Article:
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Get to The Point

Inglourious Basterds
Possibly the best dialogue scene in any movie, ever.

Dialogue must have a point and a purpose. It must teach us something about the world, about the characters, about their emotions, the situation or what will happen next.


Everything about this is bad:

"I can't believe you did that," Mary said angrily.

"What do you mean?" John replied defensively.

"You know exactly what I mean," Mary snapped back.

"I don't understand why you're upset," John said cluelessly.

"Ugh, forget it," Mary muttered, rolling her eyes

John went back to playing with his French fries.

Nothing happens here. The interaction drives no questions, makes no questions, changes no state of being in either character and teaches us as the reader nothing about the players of the story.

 

Let’s compare this to a piece from Winds of Winter. I’m going to intersperse my thoughts in green throughout.


“You could have died,” Arianne told her, when she’d heard the tale. She grabbed Elia by the arm and shook her. “If that torch had gone out you would have been alone in the dark, as good as blind. What did you think that you were doing?”

“I caught two fish,” said Elia Sand.


We learn these characters are in a bad situation, we learn they are willing to take risks, or are not bright enough to see danger. They care about one another or at least have intertwined fates without Arianne having to say “I care about you.” The idea of “what were you thinking,” while its own kind of cliché works here and conveys the same idea.


“You could have died,” said Arianne again. Her words echoed off the cavern walls. “…died… died … died…”


Later, when they had made their back to the surface and her anger had cooled, the princess took the girl aside and sat her down. “Elia, this must end,” she told her. “We are not in Dorne now. You are not with your sisters, and this is not a game. I want your word that you will play the maidservant until we are safely back at Sunspear. I want you meek and mild and obedient. You need to hold your tongue. I’ll hear no more talk of Lady Lance or jousting, no mention of your father or your sisters. The men that I must treat with are sellswords. Today they serve this man who calls himself Jon Connington, but come the morrow they could just as easily serve the Lannisters. All it takes to win a sellsword’s heart is gold, and casterly Rock does not lack for that. If the wrong man should learn who you are, you could be seized and held for ransom–“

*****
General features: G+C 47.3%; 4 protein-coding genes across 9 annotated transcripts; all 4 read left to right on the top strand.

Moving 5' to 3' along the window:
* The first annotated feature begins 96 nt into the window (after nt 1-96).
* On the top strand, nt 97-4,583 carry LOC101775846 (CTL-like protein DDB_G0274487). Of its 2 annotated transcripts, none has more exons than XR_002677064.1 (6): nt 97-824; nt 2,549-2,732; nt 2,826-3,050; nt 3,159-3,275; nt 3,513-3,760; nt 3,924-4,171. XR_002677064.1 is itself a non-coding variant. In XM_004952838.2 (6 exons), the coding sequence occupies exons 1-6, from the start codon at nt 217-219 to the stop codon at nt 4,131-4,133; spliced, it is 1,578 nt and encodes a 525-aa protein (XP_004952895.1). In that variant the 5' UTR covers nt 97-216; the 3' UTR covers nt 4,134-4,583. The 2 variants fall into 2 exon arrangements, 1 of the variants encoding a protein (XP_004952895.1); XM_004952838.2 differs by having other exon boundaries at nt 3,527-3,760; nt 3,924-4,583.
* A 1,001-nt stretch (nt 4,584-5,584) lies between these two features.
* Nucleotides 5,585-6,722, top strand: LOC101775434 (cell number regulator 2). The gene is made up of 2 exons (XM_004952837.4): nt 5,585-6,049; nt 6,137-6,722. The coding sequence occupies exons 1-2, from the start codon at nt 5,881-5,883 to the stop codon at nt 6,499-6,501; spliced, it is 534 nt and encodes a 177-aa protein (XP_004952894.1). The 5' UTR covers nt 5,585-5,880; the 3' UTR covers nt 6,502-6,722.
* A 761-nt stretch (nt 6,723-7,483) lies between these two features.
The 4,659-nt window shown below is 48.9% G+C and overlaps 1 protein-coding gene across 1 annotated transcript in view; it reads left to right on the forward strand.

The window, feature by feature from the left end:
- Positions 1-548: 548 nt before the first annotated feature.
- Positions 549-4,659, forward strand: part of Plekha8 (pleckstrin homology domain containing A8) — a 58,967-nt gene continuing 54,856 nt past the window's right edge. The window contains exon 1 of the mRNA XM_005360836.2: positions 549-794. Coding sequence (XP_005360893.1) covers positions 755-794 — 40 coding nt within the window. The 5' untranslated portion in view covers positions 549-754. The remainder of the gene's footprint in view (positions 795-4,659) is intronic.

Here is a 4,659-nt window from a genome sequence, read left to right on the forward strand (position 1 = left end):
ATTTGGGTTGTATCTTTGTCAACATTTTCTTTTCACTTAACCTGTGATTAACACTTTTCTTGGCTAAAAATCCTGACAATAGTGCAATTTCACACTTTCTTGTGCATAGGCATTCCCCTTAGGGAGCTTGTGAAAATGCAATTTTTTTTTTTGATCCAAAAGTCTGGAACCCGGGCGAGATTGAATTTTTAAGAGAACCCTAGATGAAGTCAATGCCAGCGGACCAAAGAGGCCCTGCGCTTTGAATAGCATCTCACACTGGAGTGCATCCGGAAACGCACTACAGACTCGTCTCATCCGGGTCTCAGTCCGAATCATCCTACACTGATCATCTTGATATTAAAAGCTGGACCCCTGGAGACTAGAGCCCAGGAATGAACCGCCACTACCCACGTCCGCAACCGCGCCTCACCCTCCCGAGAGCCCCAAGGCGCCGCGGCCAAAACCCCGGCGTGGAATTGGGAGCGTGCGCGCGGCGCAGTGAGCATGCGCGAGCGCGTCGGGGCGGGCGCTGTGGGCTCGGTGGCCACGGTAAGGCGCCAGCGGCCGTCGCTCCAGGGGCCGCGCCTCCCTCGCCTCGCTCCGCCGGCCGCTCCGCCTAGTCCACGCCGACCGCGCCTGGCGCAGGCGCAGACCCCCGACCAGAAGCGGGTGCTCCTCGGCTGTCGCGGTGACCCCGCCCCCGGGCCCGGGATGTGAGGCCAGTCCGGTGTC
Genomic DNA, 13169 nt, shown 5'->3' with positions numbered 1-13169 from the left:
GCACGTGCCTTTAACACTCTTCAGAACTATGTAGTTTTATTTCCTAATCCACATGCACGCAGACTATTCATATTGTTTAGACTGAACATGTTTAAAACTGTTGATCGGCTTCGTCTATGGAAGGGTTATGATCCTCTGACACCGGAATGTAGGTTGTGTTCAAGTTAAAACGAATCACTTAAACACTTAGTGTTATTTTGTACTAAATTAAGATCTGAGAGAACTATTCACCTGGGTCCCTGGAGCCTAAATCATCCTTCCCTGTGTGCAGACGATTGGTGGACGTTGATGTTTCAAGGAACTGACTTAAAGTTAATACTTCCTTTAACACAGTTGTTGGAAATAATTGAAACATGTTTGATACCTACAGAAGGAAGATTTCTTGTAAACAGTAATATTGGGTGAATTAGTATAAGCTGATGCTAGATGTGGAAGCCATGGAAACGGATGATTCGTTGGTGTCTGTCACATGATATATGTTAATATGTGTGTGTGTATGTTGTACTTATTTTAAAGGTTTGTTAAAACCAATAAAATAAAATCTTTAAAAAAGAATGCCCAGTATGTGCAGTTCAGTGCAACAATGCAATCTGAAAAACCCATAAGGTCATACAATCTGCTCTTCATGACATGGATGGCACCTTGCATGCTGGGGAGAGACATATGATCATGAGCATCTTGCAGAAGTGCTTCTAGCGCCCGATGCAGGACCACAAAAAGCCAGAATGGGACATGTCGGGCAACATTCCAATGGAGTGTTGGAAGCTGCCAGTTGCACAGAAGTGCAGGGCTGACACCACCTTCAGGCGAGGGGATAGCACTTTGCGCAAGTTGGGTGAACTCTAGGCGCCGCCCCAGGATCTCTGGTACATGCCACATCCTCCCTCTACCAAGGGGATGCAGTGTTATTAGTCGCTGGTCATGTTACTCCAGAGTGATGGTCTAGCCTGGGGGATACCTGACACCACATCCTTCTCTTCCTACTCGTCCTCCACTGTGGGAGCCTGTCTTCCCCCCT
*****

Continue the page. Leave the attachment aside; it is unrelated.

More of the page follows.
“No,” Elia broke in. “You’re the one they’ll want to ransom. You’re the heir to Dorne, I’m just a bastard girl. Your father would give a chest of gold for you. My father’s dead.”

“Dead, but not forgotten,” said Arianne, who had spent half her life wishing Prince Oberyn had been her father. “You are a Sand Snake, and Prince Doran would pay any price to keep you and your sisters safe from harm.” That made the child smile at least.


“Do I have your sworn word? Or must I send you back?”

“I swear.” Elia did not sound happy.

“On your father’s bones.”

“On my father’s bones.”


This is a fantastic brief back and forth. It tells us about the world. We learn the Lannisters will use mercenaries that the group is not trustworthy beyond pay, that the Elia doesn’t want to pretend but will. The tones used are harsh with talk of death handled as a serious but throw away manner. Making her effectively promise multiple times in different ways shows the distrust between them. There is no wasted content.


Dialogue must not waste content or time. I have heard two schools of thought, one of which thinks dialogue should sound natural and another which believes dialogue needs to be a kind of distilled version of reality. In real speech we waste time, say nothing have no meaning and often talk to hear ourselves speak. I lean in the direction that our characters unless we are of course painting that character as the type to waste people’s time to begin with, should have focus.


Every time someone speaks are they defending a point? Giving information? Asking for information? Teaching the reader something indirectly? If the answer to these are no, then the dialogue fails to serve a purpose. It does not get to the point.


Our real world is filled with speech. Go write some of your own. Record (don’t be creepy) the speech of people around you. Study it, see how people interact, and when they go back and forth, when they interrupt and how. See what meaning is transferred when we talk, and then distill it down.


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